The heat wave has hit the United Kingdom.
Temperatures have soared in Britain this week, with London setting a new UK 2018 temperature record on Monday, June 25, hitting 29.4C.
It’s expected the temperatures will cross the 30C mark this week as well, with parts of the South East going as high as 33C, which would make it warmer than parts of Brazil.
All of this means that offices and schools around the country will be fast ensuring that their air conditioners and fans are up to scratch to deal with such scorching temperatures, but can the heatwave become so intense as to force schools to close?
Here’s all you need to know about this, including what the guidelines are and what to do if your child ends up being sent home from school.
How hot does it have to be for schools to get cancelled in the United Kingdom?
Schools follow the same rules and guidelines as places of work. This means that, just as in offices, there’s no official law setting out minimum or maximum working temperature, or when it’s too cold or too hot to work.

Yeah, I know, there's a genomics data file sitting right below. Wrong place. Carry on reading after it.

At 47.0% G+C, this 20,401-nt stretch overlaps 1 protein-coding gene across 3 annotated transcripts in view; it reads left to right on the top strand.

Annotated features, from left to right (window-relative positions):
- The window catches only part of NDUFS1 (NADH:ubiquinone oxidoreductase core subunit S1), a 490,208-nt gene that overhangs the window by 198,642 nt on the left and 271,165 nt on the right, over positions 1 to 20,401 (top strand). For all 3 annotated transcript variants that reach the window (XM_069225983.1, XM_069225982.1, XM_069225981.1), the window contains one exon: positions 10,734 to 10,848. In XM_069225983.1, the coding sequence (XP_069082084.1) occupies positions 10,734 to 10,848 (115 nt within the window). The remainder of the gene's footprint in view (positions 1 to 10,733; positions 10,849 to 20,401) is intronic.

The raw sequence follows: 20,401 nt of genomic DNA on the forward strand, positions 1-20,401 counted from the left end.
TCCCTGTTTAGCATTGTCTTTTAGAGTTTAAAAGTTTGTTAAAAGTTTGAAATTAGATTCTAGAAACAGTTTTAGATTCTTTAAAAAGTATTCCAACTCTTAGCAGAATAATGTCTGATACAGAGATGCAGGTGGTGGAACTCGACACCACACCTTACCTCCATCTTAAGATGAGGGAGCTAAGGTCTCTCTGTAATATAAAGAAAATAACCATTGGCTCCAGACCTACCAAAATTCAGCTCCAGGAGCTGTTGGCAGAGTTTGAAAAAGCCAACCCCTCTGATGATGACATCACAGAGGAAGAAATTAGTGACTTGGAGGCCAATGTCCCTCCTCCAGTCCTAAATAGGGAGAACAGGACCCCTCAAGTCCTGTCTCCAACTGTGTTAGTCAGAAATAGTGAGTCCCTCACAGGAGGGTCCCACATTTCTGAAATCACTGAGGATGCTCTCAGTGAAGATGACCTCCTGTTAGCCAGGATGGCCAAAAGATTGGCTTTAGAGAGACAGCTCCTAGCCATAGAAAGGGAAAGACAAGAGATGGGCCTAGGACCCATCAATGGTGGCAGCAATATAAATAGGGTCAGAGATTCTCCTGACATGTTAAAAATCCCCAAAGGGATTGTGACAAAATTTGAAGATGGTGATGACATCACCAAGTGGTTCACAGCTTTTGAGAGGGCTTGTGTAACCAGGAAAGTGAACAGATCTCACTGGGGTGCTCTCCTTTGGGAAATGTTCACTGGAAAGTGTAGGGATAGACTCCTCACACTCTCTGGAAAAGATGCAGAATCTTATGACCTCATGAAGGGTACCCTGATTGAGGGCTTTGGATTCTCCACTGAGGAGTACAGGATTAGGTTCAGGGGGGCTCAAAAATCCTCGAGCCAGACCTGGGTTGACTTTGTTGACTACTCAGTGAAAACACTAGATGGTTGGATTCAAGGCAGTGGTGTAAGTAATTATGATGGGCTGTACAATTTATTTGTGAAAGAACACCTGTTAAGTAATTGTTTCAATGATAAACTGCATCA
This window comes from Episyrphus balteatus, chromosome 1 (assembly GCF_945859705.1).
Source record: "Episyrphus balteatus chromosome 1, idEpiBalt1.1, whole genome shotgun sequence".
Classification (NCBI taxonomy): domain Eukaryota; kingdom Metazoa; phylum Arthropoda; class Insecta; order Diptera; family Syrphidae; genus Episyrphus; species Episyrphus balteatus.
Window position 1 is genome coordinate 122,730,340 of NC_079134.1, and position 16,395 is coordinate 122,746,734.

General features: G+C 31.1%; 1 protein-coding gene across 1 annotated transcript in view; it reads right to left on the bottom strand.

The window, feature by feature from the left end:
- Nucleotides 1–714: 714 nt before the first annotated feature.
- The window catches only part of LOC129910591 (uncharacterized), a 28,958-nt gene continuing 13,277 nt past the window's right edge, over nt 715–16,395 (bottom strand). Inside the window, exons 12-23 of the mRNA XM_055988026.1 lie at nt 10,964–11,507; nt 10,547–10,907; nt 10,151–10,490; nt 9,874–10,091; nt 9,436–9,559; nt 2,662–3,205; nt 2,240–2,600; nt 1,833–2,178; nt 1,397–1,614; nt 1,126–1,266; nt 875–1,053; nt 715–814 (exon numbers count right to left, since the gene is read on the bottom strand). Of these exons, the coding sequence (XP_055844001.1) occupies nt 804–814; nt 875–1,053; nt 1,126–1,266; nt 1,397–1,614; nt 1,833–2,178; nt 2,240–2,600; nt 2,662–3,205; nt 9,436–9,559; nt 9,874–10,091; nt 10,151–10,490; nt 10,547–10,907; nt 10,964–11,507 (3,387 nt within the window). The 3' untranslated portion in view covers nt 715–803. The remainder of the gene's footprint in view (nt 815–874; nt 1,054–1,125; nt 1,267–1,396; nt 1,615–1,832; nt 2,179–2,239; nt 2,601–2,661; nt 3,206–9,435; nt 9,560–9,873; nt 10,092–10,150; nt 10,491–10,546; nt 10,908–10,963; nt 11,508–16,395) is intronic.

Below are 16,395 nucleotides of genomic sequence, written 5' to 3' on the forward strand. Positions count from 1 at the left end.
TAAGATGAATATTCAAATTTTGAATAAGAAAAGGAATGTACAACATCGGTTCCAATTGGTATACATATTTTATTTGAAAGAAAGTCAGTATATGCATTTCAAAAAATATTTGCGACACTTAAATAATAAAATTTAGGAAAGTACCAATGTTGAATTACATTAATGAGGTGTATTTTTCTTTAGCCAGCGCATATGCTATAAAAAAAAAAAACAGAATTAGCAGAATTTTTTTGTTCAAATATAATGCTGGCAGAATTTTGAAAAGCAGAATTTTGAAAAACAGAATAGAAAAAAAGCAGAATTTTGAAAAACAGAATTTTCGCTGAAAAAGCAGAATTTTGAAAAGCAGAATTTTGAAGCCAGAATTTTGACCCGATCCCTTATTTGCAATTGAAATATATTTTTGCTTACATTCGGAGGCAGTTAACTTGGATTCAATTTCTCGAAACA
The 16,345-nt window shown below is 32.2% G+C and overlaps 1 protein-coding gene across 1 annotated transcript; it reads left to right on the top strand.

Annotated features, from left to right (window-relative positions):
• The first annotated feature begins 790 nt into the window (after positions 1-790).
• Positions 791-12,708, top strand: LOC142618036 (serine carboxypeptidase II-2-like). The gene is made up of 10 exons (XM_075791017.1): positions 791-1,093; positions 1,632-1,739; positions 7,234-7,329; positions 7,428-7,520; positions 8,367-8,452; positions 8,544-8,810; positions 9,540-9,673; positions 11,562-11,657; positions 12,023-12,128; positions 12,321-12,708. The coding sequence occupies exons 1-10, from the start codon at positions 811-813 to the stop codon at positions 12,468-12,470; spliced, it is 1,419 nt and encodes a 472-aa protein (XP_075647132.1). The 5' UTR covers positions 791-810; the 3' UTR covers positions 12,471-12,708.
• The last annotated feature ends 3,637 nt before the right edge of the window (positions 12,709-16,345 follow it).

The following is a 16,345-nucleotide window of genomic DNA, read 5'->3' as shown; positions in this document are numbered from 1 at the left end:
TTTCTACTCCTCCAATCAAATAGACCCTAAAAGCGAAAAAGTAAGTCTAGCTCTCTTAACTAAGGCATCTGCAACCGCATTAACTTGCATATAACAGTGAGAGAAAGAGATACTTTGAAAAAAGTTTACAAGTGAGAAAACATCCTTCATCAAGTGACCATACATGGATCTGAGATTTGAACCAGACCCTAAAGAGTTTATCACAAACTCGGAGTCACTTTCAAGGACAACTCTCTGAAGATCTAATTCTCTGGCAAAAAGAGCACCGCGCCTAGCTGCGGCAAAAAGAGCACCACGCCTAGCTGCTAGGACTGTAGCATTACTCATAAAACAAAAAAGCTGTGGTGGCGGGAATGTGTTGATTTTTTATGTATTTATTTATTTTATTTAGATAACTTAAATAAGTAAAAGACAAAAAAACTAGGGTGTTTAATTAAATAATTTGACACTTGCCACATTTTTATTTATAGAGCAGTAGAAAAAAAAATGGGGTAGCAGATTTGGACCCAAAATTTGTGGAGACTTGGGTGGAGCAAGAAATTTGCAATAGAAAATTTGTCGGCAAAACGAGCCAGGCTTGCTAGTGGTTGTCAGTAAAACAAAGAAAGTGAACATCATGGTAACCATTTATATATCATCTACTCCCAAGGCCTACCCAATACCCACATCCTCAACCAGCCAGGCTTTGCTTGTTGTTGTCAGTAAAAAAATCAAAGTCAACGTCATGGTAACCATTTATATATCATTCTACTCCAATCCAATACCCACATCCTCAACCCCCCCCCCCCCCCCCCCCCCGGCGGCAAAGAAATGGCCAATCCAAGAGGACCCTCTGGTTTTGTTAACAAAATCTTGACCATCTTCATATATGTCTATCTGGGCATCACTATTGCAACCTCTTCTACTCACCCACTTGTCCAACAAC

However, there are official government guidelines suggesting that the minimum temperature for office workers should be 16C, although no recommendations have been issued for maximum temperatures.
The main rule surrounding workplace temperatures was set out in the Workplace (Health and Safety and Welfare) Regulations 1992, which says that during working hours, the temperature in all workplaces inside buildings should be reasonable.
The National Union of Teachers said that people work best at a temperature between 16C and 24C, before going on to say that people could faint, get dizziness and have heat cramps in extremely hot conditions.
The World Health Organisation says that 24C should be the highest temperature. If enough people complain after this limit, the company should carry out a risk assessment.
Kevin Courtney, joint general secretary of the NEU, told a newspaper outlet that increased temperatures in schools impact the ability of students, educators and staff to focus and function effectively and can lead to exhaustion, tiredness and ill health.
He said that presently, there’s no legal maximum temperature for schools and colleges and this can lead to uncomfortable conditions during hot weather. The National Education Union advises its members that temperatures above 26C are too hot for effective teaching and learning.
However, back in the day come rain or sunshine, schools were never closed because of the weather.